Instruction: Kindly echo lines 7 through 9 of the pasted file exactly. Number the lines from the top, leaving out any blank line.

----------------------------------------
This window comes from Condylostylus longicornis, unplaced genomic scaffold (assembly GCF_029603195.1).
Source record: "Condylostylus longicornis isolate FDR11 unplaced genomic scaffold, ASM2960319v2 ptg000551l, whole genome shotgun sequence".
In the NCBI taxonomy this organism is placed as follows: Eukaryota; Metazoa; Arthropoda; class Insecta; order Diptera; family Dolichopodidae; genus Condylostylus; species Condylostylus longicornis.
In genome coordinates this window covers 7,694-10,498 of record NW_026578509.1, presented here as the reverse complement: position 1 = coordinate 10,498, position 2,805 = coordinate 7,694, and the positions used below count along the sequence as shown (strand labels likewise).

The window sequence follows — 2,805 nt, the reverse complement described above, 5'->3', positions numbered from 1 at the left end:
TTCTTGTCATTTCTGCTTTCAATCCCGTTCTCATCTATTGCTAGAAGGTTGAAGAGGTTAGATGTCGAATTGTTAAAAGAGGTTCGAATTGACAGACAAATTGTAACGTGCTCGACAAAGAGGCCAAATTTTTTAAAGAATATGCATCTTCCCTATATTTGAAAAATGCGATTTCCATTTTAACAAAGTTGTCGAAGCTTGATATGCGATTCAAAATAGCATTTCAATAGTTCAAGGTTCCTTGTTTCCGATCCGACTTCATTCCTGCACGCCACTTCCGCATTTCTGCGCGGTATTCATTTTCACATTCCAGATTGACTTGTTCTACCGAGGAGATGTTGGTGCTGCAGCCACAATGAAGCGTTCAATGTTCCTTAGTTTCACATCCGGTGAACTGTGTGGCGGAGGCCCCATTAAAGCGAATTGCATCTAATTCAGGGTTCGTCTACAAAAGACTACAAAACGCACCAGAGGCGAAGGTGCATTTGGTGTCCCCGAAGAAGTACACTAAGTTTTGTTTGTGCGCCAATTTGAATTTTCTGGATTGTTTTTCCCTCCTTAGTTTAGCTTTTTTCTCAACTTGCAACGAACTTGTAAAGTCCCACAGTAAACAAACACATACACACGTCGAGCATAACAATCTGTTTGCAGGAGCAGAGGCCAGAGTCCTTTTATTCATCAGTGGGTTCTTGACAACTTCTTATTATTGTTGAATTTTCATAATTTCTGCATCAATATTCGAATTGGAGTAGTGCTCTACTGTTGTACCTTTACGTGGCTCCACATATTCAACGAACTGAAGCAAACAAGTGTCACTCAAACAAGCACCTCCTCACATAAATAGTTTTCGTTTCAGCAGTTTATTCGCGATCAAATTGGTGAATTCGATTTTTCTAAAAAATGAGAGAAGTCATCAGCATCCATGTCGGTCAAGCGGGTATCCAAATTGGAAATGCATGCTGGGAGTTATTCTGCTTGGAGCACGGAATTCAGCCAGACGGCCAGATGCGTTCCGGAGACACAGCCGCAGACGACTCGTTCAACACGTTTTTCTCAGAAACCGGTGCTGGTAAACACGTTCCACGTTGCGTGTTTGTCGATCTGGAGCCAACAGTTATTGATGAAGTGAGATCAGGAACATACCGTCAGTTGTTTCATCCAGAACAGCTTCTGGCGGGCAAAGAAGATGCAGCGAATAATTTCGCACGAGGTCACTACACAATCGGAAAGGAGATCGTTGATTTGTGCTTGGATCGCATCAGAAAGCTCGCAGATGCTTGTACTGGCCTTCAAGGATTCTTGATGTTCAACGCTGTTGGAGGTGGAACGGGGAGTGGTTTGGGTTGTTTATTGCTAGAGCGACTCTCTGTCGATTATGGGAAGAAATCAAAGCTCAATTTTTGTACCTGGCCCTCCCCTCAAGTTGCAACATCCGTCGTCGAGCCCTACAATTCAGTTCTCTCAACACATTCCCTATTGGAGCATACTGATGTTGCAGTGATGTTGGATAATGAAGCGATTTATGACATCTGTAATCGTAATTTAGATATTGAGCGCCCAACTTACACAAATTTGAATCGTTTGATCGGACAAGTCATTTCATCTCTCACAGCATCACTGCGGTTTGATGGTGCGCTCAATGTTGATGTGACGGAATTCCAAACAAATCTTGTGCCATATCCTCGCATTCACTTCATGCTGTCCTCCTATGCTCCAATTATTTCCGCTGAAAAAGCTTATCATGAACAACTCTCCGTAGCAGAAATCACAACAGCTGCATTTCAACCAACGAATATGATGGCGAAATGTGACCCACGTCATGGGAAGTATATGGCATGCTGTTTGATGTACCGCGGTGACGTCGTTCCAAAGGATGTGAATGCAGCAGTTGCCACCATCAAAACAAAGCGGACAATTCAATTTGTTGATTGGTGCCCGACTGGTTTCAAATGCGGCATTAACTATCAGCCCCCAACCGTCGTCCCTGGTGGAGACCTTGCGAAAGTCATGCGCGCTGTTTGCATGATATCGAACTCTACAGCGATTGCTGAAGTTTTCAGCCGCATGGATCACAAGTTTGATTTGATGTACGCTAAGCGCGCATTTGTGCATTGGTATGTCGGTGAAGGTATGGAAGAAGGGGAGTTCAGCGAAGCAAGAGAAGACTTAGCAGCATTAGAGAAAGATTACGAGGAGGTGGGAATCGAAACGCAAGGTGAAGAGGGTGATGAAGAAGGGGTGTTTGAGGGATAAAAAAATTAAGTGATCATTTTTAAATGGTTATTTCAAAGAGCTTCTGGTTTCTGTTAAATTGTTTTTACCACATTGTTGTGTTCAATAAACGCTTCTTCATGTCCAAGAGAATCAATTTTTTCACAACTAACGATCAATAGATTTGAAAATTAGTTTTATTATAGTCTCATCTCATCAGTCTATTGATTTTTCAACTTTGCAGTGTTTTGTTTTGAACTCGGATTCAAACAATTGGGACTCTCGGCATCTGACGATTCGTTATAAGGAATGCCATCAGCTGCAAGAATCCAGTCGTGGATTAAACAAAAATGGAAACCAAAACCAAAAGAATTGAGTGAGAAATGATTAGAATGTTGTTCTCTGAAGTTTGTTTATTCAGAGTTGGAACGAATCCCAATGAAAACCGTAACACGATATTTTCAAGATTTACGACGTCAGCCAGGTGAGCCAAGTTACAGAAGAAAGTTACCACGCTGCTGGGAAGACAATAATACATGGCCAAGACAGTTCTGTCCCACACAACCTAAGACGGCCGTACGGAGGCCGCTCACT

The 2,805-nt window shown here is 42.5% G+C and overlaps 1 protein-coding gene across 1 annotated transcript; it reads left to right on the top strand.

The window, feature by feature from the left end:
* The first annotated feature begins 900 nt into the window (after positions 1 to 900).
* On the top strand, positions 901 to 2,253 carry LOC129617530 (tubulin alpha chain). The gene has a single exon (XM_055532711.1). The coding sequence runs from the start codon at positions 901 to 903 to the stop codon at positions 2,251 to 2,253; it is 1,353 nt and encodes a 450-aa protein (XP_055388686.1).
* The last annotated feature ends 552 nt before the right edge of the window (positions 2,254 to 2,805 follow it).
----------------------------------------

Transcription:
The 2,805-nt window shown here is 42.5% G+C and overlaps 1 protein-coding gene across 1 annotated transcript; it reads left to right on the top strand.

The window, feature by feature from the left end:
* The first annotated feature begins 900 nt into the window (after positions 1 to 900).